PM says Putin 'threatens Europe's safety' as Russians seize Ukrainian nuclear plant

4 March 2022, 01:08 | Updated: 4 March 2022, 13:02

  • Fire breaks out at Europe’s biggest nuclear plant after Russian tank attack
  • Fire caused by ‘continuous enemy shelling,’ says local mayor
  • UN's atomic watchdog said there has been no release of radioactive material following Russian attack
  • Plant seized by Russians, according to local authorities
  • Downing St: 'Reckless actions of President Putin could now directly threaten the safety of all of Europe'
  • Deputy PM Dominic Raab tells LBC attack is a "totally despicable act"
  • Russia has seized one city - Kherson in southern Ukraine
  • Port city of Mariupol under consistent attack

By Megan Hinton

Russian shelling sparked a fire at Europe's biggest nuclear plant in an attack which Boris Johnson said "could directly threaten the safety of all of Europe."

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A fire broke out at the Zaporizhzhia nuclear plant following an attack from Putin's tanks, in the battle for control of a crucial energy-producing city.

Local authorities said this morning that the Russian forces had taken over the plant.

Ukraine's president Volodymyr Zelenskyy said: "People of Russia, how is it even possible? We fought the consequences of the 1986 Chornobyl disaster together. Did you forget? If you remember it, you can't stay silent. Tell your leadership you want to live."

Ukraine's foreign minister Dmytro Kuleba's warned if the Zaporizhzhia plant "blows up" it would have been ten times bigger than the Chernobyl disaster.

Russian tanks attacked the Zaporizhzhia Nuclear Power Plant
Russian tanks attacked the Zaporizhzhia Nuclear Power Plant. Picture: Twitter/Alamy

He urged Russian troops to hold their fire "from all sides" so firefighters can set up a security zone. Firefighters trying to put out the blaze were reportedly being shot at.

However the fire was eventually extinguished this morning after raging for several hours. A statement said: "At 06:20 the fire at the Zaporizhzhia NPP training building in Enerhodar was extinguished.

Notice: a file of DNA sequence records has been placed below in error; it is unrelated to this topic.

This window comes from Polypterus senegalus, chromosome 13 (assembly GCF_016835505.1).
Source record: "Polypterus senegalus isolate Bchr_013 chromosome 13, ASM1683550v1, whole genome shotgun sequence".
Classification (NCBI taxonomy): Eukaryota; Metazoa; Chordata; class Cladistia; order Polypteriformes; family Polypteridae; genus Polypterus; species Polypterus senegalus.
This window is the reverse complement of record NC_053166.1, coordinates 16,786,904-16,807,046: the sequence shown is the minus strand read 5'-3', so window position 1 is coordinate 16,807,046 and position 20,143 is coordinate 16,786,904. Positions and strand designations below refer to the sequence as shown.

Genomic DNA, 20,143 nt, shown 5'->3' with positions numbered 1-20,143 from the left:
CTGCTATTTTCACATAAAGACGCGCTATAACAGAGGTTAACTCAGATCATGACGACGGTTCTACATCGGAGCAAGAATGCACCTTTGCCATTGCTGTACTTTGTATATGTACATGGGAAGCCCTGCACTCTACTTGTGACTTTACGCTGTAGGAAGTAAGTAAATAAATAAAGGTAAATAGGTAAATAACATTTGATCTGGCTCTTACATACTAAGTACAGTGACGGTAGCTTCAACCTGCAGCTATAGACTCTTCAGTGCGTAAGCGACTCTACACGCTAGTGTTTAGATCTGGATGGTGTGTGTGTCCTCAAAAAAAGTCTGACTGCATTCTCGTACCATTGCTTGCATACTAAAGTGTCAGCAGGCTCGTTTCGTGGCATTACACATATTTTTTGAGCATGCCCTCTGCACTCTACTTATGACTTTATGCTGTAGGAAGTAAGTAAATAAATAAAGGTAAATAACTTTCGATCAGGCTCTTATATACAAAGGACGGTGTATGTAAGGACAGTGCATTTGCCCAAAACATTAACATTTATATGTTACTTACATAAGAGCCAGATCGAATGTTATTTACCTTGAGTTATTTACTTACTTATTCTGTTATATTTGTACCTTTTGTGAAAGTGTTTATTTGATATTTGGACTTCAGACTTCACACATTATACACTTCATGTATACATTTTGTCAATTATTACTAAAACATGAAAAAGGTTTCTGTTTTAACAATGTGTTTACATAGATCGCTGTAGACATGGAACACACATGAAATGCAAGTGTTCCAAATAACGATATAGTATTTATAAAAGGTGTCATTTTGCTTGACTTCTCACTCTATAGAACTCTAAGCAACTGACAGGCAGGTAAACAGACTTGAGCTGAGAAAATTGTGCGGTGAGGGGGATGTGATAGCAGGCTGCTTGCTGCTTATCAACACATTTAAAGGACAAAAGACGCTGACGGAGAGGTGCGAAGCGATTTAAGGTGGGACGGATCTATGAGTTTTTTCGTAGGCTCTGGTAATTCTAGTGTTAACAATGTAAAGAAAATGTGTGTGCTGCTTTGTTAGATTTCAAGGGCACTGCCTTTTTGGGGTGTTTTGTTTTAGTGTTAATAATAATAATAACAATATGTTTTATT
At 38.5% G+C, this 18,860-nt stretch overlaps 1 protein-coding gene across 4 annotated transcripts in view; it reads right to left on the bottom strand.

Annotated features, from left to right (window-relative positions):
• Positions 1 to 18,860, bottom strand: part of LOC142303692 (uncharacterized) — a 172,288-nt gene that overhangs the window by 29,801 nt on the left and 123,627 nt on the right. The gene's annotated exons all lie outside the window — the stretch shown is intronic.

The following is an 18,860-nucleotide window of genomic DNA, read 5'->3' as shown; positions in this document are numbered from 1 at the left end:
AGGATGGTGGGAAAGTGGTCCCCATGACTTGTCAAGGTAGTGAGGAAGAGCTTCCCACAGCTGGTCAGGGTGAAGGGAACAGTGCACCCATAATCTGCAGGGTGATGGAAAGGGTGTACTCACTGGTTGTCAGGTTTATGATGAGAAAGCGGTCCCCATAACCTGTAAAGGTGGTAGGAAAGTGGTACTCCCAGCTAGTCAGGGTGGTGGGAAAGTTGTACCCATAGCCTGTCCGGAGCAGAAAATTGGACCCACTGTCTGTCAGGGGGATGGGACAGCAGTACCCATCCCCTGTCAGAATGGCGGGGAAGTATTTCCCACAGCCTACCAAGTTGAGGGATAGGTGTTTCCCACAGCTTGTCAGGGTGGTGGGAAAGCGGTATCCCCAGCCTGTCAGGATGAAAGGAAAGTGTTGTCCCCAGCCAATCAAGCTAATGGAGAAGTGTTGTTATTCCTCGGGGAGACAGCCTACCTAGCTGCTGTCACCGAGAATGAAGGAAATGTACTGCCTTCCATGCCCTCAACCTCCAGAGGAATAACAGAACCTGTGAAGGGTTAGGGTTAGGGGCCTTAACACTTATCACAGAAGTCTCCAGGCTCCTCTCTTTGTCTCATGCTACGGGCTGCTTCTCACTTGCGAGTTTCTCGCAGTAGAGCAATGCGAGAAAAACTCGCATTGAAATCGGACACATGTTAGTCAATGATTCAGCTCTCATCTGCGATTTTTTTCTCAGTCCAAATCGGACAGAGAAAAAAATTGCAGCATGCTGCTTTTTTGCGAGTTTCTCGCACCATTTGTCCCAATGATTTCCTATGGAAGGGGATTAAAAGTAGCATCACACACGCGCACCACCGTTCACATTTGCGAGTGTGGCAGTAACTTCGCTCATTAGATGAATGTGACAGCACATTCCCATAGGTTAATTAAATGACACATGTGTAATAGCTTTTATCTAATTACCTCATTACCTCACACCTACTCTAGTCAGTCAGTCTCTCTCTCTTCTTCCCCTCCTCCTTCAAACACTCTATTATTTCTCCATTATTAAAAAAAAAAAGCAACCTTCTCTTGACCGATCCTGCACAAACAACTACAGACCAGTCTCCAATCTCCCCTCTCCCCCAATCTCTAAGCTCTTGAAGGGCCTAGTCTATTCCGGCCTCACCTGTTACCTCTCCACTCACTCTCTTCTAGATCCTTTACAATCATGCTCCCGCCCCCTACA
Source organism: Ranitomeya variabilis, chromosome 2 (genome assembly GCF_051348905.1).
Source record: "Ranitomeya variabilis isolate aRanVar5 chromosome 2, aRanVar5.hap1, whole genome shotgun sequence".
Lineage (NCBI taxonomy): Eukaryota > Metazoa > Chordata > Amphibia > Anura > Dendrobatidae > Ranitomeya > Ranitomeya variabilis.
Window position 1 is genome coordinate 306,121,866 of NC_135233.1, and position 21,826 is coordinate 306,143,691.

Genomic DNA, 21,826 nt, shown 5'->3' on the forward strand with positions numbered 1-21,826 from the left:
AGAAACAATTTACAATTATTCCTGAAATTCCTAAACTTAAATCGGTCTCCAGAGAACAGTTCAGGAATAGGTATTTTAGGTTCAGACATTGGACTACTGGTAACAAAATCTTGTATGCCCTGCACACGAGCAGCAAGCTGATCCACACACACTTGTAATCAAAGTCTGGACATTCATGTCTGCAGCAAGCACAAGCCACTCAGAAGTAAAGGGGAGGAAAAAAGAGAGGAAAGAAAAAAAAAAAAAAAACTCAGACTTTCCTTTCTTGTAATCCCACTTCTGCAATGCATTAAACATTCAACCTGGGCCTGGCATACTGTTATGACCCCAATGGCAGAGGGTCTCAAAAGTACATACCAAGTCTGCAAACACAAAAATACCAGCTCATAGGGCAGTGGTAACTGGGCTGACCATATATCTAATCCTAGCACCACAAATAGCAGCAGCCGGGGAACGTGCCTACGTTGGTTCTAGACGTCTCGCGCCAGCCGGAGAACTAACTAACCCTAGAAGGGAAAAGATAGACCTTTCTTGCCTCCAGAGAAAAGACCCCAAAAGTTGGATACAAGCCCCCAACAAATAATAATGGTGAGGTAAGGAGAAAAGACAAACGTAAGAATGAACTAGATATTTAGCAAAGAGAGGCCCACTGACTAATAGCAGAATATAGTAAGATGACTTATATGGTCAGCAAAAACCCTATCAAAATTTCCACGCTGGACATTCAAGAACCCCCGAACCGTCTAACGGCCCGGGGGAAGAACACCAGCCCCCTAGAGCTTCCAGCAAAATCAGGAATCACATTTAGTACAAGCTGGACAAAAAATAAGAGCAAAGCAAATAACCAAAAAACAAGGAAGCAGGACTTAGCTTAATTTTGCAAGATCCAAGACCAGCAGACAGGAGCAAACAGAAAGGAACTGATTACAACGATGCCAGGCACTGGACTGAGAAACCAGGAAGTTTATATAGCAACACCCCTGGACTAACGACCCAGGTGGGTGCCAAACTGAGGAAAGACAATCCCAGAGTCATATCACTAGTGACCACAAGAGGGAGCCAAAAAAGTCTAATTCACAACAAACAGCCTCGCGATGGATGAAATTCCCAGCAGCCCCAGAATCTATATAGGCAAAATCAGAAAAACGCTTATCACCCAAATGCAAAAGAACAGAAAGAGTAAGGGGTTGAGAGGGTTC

"There are no dead or injured". Radiation levels are normal.

Several hours earlier Andriy Tuz, a spokesperson for the Zaporizhzhia plant, said in a video that one of the six reactors was on fire, but the reactor was not in use. "There is a real threat of nuclear danger in the biggest atomic energy station in Europe," he said.

The plant in the Ukrainian city of Energodar accounts for about one-quarter of Ukraine’s power generation.

Plant spokesman Andriy Tuz told Ukrainian television that shells were falling directly on the Zaporizhzhia plant and had set fire to one of the facility's six reactors.

The latest progress on the Russian attack, according to the MoD
The latest progress on the Russian attack, according to the MoD. Picture: Ministry of Defence

Shells have fallen directly on the Zaporizhzhia plant, but the reactor on fire is under renovation and not operating, AP reported. There is nuclear fuel inside, however.

A Downing Street spokeswoman called the situation "gravely concerning" this morning.

"Both leaders agreed that Russia must immediately cease its attack on the power station and allow unfettered access for emergency services to the plant," she said.

"The Prime Minister said the reckless actions of President Putin could now directly threaten the safety of all of Europe. He said the UK would do everything it could to ensure the situation did not deteriorate further.

"The Prime Minister said he would be seeking an emergency UN Security Council meeting in the coming hours, and that the UK would raise this issue immediately with Russia and close partners.